How do my rituals relate to being black, a woman, and pagan dealing with prejudice? Well, first I must say that pain is pain. I know there has been uproar within the black LGBT community and black heterosexual community (as in black heterosexuals who take issues with LGBT existence) with individuals (Wanda Sykes, for an example) giving HER personal opinion that being black is easier than being gay.  I don’t live in her shoes or any other black LGBT shoes who believe Mrs. Sykes is “right.” I believe they have a right to feel the way they do and give voice to their feelings. Notwithstanding, when it comes to my personal views on “which is painful” (being black vs. being female) pain is pain. I don’t believe one is more than the other. I do believe having a combination of all three hits you at once and cuts the deepest; being discriminated because I am a black woman who is Pagan. This is where I truly appreciate the Wiccan Redes line, “Mind the three-fold path, you should. Three times BAD and three times GOOD.” Being hit by all three does sting. I’m sure the black lesbians, bisexual, and transgendered feel the same pain. Therefore, when I do meditate to relieve such pain—I ask for the pain to be, not separate, but combined and lessened. I don’t desire the pain to go away for I want to build up semi-immunity to it. I want to understand it so I can empathize with others. I want to master (which I am very close to it) the art of detaching and, when needed, and reattach to it. For I know that “isms” will never go away. I’m reasonable of my petition. I need to channel it vs. banishing it. At times, bind the pain.

Since I am a henotheist, (eclectic, as well) I call upon the spirits (deity, intermediaries, etc.) who share my skin color, my gender, who understand the pain of being judged, underestimated, and, at times, unappreciated and forgotten. I ask of the Goddesses, Loas, and/or spirits how they’ve found the strength and continued on since time immortal. All along with my candles, symbols, and incense as active tools…listening very carefully to the Great Mothers/Goddess share their tale and remedies.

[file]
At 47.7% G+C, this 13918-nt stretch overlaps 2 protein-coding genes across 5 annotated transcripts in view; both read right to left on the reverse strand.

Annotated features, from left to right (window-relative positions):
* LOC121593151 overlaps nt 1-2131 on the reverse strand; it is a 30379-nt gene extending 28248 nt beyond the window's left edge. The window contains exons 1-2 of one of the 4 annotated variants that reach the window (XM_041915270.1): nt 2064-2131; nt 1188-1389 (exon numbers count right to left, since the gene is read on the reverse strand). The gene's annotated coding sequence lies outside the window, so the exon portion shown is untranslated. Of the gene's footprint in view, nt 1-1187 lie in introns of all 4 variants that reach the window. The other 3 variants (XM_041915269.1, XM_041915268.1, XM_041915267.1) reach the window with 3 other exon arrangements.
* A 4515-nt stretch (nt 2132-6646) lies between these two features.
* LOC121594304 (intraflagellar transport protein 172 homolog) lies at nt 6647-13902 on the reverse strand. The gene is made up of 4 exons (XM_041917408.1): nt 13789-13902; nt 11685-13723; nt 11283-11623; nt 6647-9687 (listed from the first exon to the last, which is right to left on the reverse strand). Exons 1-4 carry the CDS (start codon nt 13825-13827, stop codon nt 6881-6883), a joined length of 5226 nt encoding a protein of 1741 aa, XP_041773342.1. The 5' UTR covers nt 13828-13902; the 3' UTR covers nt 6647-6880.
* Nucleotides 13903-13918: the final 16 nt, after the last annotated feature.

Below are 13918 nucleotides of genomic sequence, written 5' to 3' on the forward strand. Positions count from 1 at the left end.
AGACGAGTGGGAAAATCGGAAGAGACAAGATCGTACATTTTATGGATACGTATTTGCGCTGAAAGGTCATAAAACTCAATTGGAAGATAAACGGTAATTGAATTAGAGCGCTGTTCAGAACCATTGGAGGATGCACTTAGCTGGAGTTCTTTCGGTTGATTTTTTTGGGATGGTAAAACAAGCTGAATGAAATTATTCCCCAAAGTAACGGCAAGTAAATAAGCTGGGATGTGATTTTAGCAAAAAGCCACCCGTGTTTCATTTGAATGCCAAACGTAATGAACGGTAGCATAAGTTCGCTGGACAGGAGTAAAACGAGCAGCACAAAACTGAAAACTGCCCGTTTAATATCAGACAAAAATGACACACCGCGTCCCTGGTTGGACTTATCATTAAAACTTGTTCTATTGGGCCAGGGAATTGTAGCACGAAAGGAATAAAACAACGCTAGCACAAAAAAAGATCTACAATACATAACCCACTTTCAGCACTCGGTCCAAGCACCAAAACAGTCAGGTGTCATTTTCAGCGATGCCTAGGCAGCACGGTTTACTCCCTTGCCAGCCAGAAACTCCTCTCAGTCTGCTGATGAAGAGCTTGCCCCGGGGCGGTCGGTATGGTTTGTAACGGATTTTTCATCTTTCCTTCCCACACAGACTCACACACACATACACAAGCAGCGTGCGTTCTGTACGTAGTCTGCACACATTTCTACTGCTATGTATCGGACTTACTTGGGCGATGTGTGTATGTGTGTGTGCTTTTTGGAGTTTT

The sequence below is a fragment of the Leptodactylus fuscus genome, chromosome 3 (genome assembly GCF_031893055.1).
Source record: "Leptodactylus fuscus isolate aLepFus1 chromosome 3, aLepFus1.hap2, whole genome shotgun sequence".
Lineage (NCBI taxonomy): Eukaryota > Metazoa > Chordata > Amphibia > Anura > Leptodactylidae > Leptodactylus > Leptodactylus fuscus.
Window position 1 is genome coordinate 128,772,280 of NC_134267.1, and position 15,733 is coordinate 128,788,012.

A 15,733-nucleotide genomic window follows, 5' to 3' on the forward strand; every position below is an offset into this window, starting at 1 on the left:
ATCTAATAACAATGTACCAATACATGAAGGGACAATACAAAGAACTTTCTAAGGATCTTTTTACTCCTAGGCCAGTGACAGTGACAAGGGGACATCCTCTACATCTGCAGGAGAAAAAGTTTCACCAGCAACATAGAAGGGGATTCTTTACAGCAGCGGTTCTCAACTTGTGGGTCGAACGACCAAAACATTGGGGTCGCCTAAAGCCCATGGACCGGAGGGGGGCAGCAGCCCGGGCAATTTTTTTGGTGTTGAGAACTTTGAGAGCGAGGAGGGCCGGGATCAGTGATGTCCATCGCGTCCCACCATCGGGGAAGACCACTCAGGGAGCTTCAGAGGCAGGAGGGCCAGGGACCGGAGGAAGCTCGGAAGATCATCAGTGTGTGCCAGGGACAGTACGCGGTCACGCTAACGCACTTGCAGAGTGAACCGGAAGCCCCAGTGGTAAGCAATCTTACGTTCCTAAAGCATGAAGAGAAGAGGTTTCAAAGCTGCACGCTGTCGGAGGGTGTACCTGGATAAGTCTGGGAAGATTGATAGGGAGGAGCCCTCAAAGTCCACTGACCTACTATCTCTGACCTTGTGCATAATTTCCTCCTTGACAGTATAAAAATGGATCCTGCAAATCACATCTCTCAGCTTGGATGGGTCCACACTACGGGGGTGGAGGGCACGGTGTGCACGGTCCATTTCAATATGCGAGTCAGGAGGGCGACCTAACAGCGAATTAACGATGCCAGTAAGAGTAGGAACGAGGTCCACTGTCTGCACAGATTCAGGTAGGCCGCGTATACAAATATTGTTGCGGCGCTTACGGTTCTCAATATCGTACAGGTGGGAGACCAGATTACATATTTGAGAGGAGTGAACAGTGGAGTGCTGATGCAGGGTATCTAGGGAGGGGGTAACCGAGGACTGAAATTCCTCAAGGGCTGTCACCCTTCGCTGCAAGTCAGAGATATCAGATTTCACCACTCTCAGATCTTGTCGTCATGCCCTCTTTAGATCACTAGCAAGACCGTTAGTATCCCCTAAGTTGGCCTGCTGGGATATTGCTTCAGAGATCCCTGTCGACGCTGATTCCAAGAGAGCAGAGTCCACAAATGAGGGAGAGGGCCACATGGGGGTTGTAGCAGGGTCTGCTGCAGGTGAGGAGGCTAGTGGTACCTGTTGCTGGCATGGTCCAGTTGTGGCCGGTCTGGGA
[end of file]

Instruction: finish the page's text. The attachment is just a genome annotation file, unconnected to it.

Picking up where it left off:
I’m not disputing Ms. Geer’s research, for her research is based on a specific group of black women who do not share my religious identity. I will not discredit her, for I can’t fully relate. However, I’m sure there are fellow pagan, black women who could. These are black pagan sisters who are not around many circles with diversity. They may reside in a predominately black community, yet most of the spiritual groups are Christian-based (or Judaism, Islamic). The nearest circle may not have that much diversity. Some have experienced racial prejudice within the pagan community. Then, there are those who are Wiccan or follow one of the ancient “European” ways, and not the African Traditional Religion. The positive side of Ms. Geer’s research is awakening me to the thought of those sisters. Sisters who may very well be interested in an active group setting; yet, there are barriers, so to speak, that limit such group interaction. Sisters who are pagan, which would very much would like to discuss the superficial discrimination of being a black woman who is pagan beyond her friends, family, and community, who are Christians. Yes, black Christian women share the plight of sexism and racism, along with us. Yet, what of being non-Christian? Or a combination of three?  There are times, I really don’t want to hear biblical quotes or “What Would Jesus Do?” With all respect to Jesus.

I call upon you all to send positive energies to those sisters from time to time. Set aside a “work” to alleviate pain and suffering. I also call upon those who have groups, website, blogs, group events of diversity to leave your information in the comment box (along with state and nearest city, if you will). Hopefully we can build a bridge of a virtual community of support, in love and light, to black sisters who are pagan, dealing with prejudices.

You are never alone along the path of Gods, Spirits, and our community.

Blessed Be!